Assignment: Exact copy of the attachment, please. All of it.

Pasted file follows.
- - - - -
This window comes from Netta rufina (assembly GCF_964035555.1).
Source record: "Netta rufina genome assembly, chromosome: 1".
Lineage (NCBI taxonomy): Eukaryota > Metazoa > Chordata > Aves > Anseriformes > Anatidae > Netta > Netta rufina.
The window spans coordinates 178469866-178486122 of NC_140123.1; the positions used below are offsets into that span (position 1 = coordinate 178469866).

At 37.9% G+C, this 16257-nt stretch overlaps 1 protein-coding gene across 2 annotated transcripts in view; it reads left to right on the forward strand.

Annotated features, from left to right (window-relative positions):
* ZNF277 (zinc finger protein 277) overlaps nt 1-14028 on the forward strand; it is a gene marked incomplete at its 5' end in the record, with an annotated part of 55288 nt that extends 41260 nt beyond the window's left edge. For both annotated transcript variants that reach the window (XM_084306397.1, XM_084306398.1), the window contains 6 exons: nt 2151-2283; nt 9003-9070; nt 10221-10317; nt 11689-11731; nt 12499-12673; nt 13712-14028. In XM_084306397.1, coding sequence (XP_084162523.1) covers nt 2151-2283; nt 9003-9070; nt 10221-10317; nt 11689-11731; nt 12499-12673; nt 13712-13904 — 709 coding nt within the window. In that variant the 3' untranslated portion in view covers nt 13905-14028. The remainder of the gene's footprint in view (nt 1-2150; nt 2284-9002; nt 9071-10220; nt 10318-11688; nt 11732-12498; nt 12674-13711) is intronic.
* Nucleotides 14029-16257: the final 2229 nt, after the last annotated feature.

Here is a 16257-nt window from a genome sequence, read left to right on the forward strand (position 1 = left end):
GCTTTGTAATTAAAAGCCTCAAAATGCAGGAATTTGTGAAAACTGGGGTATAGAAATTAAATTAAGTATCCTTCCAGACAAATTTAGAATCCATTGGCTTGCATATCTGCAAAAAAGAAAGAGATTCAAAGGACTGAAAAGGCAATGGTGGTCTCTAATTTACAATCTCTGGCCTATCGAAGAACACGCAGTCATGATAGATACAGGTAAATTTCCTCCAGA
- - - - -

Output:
This window comes from Netta rufina (assembly GCF_964035555.1).
Source record: "Netta rufina genome assembly, chromosome: 1".
Lineage (NCBI taxonomy): Eukaryota > Metazoa > Chordata > Aves > Anseriformes > Anatidae > Netta > Netta rufina.
The window spans coordinates 178469866-178486122 of NC_140123.1; the positions used below are offsets into that span (position 1 = coordinate 178469866).

At 37.9% G+C, this 16257-nt stretch overlaps 1 protein-coding gene across 2 annotated transcripts in view; it reads left to right on the forward strand.

Annotated features, from left to right (window-relative positions):
* ZNF277 (zinc finger protein 277) overlaps nt 1-14028 on the forward strand; it is a gene marked incomplete at its 5' end in the record, with an annotated part of 55288 nt that extends 41260 nt beyond the window's left edge. For both annotated transcript variants that reach the window (XM_084306397.1, XM_084306398.1), the window contains 6 exons: nt 2151-2283; nt 9003-9070; nt 10221-10317; nt 11689-11731; nt 12499-12673; nt 13712-14028. In XM_084306397.1, coding sequence (XP_084162523.1) covers nt 2151-2283; nt 9003-9070; nt 10221-10317; nt 11689-11731; nt 12499-12673; nt 13712-13904 — 709 coding nt within the window. In that variant the 3' untranslated portion in view covers nt 13905-14028. The remainder of the gene's footprint in view (nt 1-2150; nt 2284-9002; nt 9071-10220; nt 10318-11688; nt 11732-12498; nt 12674-13711) is intronic.
* Nucleotides 14029-16257: the final 2229 nt, after the last annotated feature.

Here is a 16257-nt window from a genome sequence, read left to right on the forward strand (position 1 = left end):
GCTTTGTAATTAAAAGCCTCAAAATGCAGGAATTTGTGAAAACTGGGGTATAGAAATTAAATTAAGTATCCTTCCAGACAAATTTAGAATCCATTGGCTTGCATATCTGCAAAAAAGAAAGAGATTCAAAGGACTGAAAAGGCAATGGTGGTCTCTAATTTACAATCTCTGGCCTATCGAAGAACACGCAGTCATGATAGATACAGGTAAATTTCCTCCAGA